Vive; Virtual Reality From HTC And Valve Coming This Year


It looks like today is the day Valve finally reveals the extent of what they’ve been working on within virtual reality. The digital distribution and, now, hardware company is teaming up with HTC to create Vive; a SteamVR-powered virtual reality headset designed for the PC. What makes the announcement so surreal is that developers will have their hands on the product this Spring, while HTC and Valve intend on selling Vive to consumers by the holidays this year.

Vive Hardware Specifications:

  • 1200 x 1080 per eye
  • 90 hz refresh rate
  • 110 degrees FOV
  • 3 ms pixel persistence
  • 360 inside-out audio tracking
  • Wireless hand-tracking hardware
  • Headphone jacks on either ear side
  • Laser positioning for head position accuracy down to 1/10 degree accuracy
  • VR base stations for 15 x 15 feet tracking for VR world movement
  • Controller for each hand, allowing for interactivity within the virtual world.

As The Verge reports, while gaming is certainly a focus (with having Valve and the Steam network on hand, it makes sense), Vive has a multimedia angle driving development, as well. HBO and Google are the high-profile partners onboard with the VR device right now, as well as the company that recently invested in Telltale Games to create Super Shows: Lionsgate. There was no price point announced at this time, yet there will be more details ahead at GDC 2015.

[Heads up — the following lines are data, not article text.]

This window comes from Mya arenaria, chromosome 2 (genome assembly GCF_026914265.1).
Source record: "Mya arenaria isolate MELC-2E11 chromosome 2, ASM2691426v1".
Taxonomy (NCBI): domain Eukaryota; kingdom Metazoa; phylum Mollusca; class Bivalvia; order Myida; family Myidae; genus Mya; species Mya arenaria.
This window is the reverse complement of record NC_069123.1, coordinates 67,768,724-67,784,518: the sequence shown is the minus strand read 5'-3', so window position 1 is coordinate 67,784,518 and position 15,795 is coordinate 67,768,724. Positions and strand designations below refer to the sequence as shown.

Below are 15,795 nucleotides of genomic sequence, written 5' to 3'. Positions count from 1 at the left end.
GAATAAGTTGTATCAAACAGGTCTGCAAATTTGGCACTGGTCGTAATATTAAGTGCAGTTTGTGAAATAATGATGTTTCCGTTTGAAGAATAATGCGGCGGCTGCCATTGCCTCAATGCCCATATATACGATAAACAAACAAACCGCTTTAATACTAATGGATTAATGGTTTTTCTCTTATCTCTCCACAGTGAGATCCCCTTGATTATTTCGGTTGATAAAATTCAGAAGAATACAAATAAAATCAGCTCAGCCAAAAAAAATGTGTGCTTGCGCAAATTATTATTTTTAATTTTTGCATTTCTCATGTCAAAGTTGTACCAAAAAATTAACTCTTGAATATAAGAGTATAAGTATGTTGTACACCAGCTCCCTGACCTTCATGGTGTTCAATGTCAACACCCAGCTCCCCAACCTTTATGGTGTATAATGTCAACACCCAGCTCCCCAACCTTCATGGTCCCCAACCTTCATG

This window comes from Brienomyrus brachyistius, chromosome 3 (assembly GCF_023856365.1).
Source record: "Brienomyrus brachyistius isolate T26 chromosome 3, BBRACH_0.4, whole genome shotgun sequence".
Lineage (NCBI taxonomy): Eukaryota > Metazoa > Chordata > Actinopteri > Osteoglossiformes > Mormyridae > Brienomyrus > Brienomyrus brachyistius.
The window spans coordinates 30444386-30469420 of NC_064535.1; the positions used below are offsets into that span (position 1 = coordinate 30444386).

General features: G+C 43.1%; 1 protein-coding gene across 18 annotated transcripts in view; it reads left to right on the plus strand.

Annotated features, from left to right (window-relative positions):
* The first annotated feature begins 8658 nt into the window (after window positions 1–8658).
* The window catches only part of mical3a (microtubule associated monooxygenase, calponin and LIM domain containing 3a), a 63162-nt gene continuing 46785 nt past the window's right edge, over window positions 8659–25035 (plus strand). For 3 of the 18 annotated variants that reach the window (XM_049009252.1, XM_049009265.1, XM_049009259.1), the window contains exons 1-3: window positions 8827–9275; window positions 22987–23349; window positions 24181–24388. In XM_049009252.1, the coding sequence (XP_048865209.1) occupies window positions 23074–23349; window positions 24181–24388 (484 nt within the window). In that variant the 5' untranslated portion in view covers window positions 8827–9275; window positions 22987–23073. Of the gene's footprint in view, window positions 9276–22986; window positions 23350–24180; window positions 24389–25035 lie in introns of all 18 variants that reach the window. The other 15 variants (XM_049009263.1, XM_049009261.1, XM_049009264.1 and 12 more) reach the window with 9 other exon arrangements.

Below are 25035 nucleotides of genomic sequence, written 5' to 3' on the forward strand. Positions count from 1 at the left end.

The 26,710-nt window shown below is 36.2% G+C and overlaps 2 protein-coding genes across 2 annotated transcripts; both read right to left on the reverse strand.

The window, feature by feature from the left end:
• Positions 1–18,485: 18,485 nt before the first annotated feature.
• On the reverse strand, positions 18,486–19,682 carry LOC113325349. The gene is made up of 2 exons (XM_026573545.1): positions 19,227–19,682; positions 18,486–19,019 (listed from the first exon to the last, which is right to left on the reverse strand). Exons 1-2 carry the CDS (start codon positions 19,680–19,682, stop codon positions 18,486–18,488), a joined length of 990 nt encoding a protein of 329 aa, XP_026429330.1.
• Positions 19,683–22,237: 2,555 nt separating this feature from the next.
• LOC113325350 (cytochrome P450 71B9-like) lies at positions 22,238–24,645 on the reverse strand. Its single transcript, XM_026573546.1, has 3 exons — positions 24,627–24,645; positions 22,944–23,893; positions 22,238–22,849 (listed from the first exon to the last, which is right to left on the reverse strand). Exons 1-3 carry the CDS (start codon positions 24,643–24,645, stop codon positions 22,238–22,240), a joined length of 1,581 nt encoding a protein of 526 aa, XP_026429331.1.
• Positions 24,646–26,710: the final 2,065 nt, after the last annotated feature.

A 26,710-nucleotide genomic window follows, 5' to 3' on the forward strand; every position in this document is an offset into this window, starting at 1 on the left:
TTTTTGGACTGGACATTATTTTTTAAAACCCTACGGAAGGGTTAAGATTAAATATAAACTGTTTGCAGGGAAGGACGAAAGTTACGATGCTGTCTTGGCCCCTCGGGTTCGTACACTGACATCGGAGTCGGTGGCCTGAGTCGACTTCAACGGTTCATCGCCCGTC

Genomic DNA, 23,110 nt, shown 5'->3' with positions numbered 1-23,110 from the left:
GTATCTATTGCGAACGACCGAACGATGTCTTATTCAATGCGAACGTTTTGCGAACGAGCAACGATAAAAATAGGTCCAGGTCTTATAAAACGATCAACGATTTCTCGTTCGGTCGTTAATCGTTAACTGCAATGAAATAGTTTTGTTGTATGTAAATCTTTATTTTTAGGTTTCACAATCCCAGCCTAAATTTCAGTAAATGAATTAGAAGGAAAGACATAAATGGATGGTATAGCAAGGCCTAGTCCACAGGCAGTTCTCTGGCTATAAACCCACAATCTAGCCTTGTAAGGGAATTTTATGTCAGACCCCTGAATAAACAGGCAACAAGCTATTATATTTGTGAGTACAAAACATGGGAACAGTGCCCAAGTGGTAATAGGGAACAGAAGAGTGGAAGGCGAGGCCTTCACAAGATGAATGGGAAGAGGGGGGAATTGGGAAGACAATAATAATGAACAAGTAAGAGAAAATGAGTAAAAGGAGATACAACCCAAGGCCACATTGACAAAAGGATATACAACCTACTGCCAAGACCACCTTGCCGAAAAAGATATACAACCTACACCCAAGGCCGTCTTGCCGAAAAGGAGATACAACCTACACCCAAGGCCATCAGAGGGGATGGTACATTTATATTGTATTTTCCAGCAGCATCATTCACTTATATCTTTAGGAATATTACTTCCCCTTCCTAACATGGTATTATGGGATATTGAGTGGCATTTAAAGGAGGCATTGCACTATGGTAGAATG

It should be noted that at 1200×1080 pixels per eye, the technical specifications of the Vive and its visual resolution outshines that of the Oculus Rift, which sports 960x1080p per eye with the Dev II kit and just 75 hz refresh rate in comparison to the Vive’s 90 hz. More importantly, we’re starting to see multiple developers take non-standard gaming reality seriously. Sony has Project Morpheus for PS4, Microsoft has Hololens augmented reality for Windows 10 and Oculus Rift will face off against HTC’s Vive within the PC realm.

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Competition is good, even if it means an ever-expanding market that appears to be crowding tighter by the month. As long as we don’t enter a new patent troll era within virtual reality, the tech specifications for Vive should have Oculus working to improve their product ahead of its release. Letting one company dictate the future of an important field such as virtual reality could stifle innovation that comes true when trying to outwit, out create and outlast your opponents.

Here’s hoping the future of gaming has space for what’s standard now and the virtual/augmented reality vision that so many share. As much as I’m interested to see how Valve and HTC can make Vive work, the way gaming is played now shouldn’t be forced to adapt these types of gameplay experiences. The option to play either/or style at launch, however, would be quite interesting.

We’ll be on the lookout for more information about Vive in the days ahead, leading up to GDC 2015.

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